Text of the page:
John Belushi (1949-1982)
- Donald Pleasence, Halloween, 1978. The Hitchcock fan a and auteur John Carpenter searched high and low for his shrink, Dr Sam Loomis: Peter O’Toole and the Hammer horrors, Peter Cushing, Christopher Lee versus Charles Napier, Lawrence Tierney, Abe Vigoda. The $300,00 shoestring budget couldn’t afford any of them! Same for the kinda obvious Lloyd Bridges, David Carradine, Kirk Douglas, Steven Hill, Walter Matthau… and such off-the-wall surprises as John Belushi, Mel Brooks, Yul Brynner, Edward Bunker, Sterling Hayden, Dennis Hopper, Kris Kristofferson… and Dick’s brother, Jerry Van Dyke. Loomis, incidentally was named after John Gavin’s character in Psycho; his screen lover was Janet Leigh, mother of Carpenter’s heroine, Jamie Lee Curtis. So it flows.
- Christopher Atkins, The Blue Lagoon, 1979. “Too funny” to bethe shipwrecked Richard - on a desert isle with Brooke Shields. (That would have been kinda ugly).
- Bill Murray, Where The Buffalo Roam, 1980. Predictable Hollywood choice for gonzo journalist Hunter Thompson.
- Dudley Moore, Arthur, 1980. He refused, said his widow, to avoid typecasting... as if being an rebooted Bertie Wooster opposite Sir John Gielgud’s Jeeves-like butler, could be considered typecasting. Ah, of course, Arthur was a comic drunk... Moore based his Arthur on his ex-comedy partner. Peter Cook.
- Griffin Dunne, An American Werewolf in London, 1981. The studio wanted a titular Belushi with pal Dan Aykroyd as his pal. No way, said director and general know-all John Landis.
- Dan Aykroyd, Neighbours, 1981. The brothers Blue were cast as expected. Belushi as the macho loudmouth Vic and Aykroyd as the mild mannered Earl. They promptly switched roles to play, this once against type. Killing the movie… rescued from Sylvester Stallone and John Candy
- William Conrad, Police Squad, TV, 1982. Every week,a Special Guest Star was killed in the opening credits: Robert Goulet, Lorne Greene, William Shatner,... and Belushi,trapped underweater inconcrete shoes. As he ODied before the epsiode was screened, he was cut and replaced by William Conrad being stabbed and thrown from a car. John would never have agreed...
- Bill Murray, Ghostbusters, 1983. Who ya gonna call - at 555-2368...? Well, originally it was gonna be Belushi, Dan Aykroyd, Eddie Murphy... when John literally passed... Aykroyd had written Ghost Smashers for John and himself, in a dark Abbott & Costello mode. He put it on ice for two years after Belushi’s death - when Chevy Chase, Michael Keaton refusd to inherit what becme Columbia’s #1 money-maker. Murray’s real price was Columbia re-making The Razor’s Edge, 1946. It did. And it bombed.
- Dan Akroyd, Nothing Lasts Forever, 1984. Apt title. After John’s OD, the part went to his Blues Brother.
- Larry Rapp, Once Upon A Time in America, 1984 .Signed by Italian maestro Sergio Leone not long before he died.Joe Pesci recommended Rapp, after working togetherin Dear Mr. Wonderful, 1982.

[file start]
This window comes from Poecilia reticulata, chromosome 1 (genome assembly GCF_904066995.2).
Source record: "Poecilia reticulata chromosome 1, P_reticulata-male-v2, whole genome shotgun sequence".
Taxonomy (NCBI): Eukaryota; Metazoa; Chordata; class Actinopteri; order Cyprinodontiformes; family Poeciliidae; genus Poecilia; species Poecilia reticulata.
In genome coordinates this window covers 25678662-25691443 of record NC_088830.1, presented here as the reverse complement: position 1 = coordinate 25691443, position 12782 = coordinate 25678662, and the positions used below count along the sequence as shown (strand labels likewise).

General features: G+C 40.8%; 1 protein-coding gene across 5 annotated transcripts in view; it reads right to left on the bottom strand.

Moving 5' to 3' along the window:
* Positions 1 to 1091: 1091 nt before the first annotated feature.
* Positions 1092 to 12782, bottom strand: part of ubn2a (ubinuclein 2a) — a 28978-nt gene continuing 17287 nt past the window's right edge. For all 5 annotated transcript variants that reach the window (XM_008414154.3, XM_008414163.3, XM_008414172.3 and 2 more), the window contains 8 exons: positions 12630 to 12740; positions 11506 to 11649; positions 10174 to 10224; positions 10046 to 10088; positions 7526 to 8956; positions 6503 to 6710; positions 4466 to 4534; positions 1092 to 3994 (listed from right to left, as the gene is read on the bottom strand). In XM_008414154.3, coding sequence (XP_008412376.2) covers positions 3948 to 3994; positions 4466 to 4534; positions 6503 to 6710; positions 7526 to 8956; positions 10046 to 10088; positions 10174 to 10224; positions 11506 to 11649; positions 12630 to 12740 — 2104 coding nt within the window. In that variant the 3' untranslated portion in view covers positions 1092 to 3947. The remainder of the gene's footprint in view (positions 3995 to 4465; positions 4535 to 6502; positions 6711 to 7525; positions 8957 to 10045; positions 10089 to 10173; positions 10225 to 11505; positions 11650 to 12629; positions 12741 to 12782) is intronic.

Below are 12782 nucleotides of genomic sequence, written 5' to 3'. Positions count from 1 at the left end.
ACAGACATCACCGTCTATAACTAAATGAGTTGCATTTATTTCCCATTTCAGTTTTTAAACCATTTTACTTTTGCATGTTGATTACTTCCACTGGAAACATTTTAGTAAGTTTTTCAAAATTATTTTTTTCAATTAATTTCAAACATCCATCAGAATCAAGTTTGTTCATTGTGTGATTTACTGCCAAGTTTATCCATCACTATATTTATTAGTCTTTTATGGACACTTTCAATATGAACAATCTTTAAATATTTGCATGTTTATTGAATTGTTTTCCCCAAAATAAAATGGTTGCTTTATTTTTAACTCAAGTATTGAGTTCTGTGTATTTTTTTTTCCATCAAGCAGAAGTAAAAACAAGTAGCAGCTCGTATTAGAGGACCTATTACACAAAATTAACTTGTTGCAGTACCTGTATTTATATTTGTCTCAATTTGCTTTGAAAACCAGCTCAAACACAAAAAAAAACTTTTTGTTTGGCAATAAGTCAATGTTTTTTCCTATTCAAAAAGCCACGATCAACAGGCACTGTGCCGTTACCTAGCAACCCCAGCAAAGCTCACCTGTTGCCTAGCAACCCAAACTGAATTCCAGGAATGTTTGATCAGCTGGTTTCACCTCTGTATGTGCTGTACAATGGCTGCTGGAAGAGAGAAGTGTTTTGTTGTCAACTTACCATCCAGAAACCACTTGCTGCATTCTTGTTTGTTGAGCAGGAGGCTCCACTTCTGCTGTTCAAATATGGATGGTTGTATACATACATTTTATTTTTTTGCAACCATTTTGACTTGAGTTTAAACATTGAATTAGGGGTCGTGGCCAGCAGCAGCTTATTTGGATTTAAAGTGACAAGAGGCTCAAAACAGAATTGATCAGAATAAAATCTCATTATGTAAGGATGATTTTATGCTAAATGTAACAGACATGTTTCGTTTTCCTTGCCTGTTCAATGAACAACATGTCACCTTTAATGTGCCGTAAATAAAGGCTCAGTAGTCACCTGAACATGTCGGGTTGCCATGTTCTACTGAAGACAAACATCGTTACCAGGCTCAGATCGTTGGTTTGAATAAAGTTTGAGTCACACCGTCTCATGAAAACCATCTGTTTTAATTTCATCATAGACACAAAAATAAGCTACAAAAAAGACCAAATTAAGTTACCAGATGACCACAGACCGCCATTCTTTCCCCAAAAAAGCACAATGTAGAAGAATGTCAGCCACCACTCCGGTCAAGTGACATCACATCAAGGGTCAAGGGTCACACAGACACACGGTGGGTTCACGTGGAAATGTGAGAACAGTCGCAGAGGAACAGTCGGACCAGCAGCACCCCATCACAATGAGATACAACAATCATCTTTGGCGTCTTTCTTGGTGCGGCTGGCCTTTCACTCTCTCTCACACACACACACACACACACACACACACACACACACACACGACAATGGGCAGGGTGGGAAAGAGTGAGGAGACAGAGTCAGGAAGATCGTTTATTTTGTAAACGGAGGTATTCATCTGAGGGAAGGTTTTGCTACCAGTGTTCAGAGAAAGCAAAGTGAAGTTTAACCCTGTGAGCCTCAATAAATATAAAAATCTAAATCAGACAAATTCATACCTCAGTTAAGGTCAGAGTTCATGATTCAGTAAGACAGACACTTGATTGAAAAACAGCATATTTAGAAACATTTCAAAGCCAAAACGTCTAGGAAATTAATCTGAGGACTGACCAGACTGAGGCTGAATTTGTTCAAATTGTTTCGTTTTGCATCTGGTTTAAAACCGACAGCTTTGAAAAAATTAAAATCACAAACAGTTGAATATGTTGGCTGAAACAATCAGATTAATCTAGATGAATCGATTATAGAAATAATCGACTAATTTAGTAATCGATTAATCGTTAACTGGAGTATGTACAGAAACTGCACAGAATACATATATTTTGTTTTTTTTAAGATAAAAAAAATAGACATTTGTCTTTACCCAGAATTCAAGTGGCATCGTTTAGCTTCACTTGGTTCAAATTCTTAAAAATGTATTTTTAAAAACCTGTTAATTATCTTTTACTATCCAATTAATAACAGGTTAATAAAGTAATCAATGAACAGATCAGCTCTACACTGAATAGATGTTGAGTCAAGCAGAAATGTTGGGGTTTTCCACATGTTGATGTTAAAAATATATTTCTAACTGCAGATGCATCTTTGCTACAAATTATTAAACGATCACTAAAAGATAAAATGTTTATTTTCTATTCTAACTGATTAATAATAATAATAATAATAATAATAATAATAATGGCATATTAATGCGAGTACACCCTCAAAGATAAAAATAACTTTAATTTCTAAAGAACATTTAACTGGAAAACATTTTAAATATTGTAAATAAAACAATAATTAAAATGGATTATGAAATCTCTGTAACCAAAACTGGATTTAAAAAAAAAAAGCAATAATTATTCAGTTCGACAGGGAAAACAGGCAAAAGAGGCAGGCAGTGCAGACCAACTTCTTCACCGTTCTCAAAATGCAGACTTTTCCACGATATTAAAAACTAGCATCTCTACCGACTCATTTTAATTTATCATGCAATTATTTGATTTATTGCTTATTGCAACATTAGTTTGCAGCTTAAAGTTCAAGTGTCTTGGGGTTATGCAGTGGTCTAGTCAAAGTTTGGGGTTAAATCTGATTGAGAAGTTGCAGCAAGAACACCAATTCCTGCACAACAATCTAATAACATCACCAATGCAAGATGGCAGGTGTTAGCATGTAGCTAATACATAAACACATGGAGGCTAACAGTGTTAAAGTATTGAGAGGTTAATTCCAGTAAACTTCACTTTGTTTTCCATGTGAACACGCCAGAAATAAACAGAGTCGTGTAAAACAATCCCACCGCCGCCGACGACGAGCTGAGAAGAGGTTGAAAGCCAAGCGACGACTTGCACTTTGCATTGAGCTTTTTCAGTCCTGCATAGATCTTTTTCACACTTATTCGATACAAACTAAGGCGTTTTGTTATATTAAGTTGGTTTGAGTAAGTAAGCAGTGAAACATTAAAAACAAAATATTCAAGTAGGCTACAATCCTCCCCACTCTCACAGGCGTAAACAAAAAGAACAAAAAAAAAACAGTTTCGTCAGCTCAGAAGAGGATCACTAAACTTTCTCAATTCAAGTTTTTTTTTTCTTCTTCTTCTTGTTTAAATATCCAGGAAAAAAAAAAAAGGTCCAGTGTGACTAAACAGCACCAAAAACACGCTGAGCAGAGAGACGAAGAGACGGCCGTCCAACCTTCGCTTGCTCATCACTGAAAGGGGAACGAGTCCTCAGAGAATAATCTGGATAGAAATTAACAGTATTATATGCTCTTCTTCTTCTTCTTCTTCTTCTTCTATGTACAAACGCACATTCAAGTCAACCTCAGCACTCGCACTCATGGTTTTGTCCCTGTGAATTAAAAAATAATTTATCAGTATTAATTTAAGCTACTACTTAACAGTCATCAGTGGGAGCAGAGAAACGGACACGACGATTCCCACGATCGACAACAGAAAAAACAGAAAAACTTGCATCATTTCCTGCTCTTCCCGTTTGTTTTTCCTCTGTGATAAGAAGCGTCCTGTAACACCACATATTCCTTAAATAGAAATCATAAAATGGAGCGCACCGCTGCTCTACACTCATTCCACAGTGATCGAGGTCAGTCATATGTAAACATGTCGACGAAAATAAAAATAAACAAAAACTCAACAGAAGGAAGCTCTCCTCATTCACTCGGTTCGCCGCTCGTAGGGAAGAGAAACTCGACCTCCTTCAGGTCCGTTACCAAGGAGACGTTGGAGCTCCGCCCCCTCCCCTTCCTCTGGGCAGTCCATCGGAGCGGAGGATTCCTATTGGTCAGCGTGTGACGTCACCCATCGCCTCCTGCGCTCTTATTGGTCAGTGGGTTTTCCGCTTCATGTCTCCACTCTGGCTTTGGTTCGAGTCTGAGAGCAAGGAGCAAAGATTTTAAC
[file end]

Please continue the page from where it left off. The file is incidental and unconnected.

- Chevy Chase, Spies Like Us, 1985. Unkindest cut of all as John never got on with Chevy - the more popular (and handsome) of the Saturday Night Livers.
- Martin Short, !Three Amigos, 1986.
Writer-producer-star Steve Martin's idea in 1980.Except he never thought he could swing both Blues Brothers (Belushi and Dan Aykroyd). And, anyway: “Do I want to work with Belushi for a year?” Short called himself the cheap amigo. A funny movie, said director John Landis. And not only because his trio couldn’t ride horses.
- James Belushi, About Last Night…, 1986. Due for Belushi and Aykroyd untilJim, who had been in the David Mamet play, Sexual Perversity in Chicago, told John that, sorry, man, butJim had no wish to be compared to John.
- John Heard, Home Alone, 1990. An astonishing 37 stars (Harrison Ford,Jack Nicholson, Jessica Lange, Michelle Pfeiffer, etc) were considered for the forgetful parents - nothing roles in a film written for and duly stolen by the stranded kid, Macauley Culkin.
- Benicio Del Torro, Fear and Loathing in Las Vegas, 1998. Dan Aykroyd andBelushi were set to be Hunter Thompson and Dr Gonzo. Tragically, Belushi took too much of what Thompson called “andrenichrome” and never matched Gonzo:“Too weird to live, and too rare to die."
- Daniel Day-Lewis, Gangs of New York, 2002. What was he smoking ? Believe it or not, Ripley, directing ikon Martin Scorsese first envisaged the movie in 1978 with Blues Brothers, Belushi and Dan Akyroyd as the fearsome Bill “The Butcher” Cutting and the young Amsterdam Vallon. If poor Day-Lewis couldn’t avoid being unintentionally hilarious, Belushi would have been guffaawd off the screen. All that prevented such absurdity was Belushi’s tragic death, thought to be an OD until proved to be (involuntary) manslaughter by ex-groupie Catherine Evelyn Smith injecting him up to 20 times with a speedball of coke and heroin. She got three years’ jail, released after 15 months.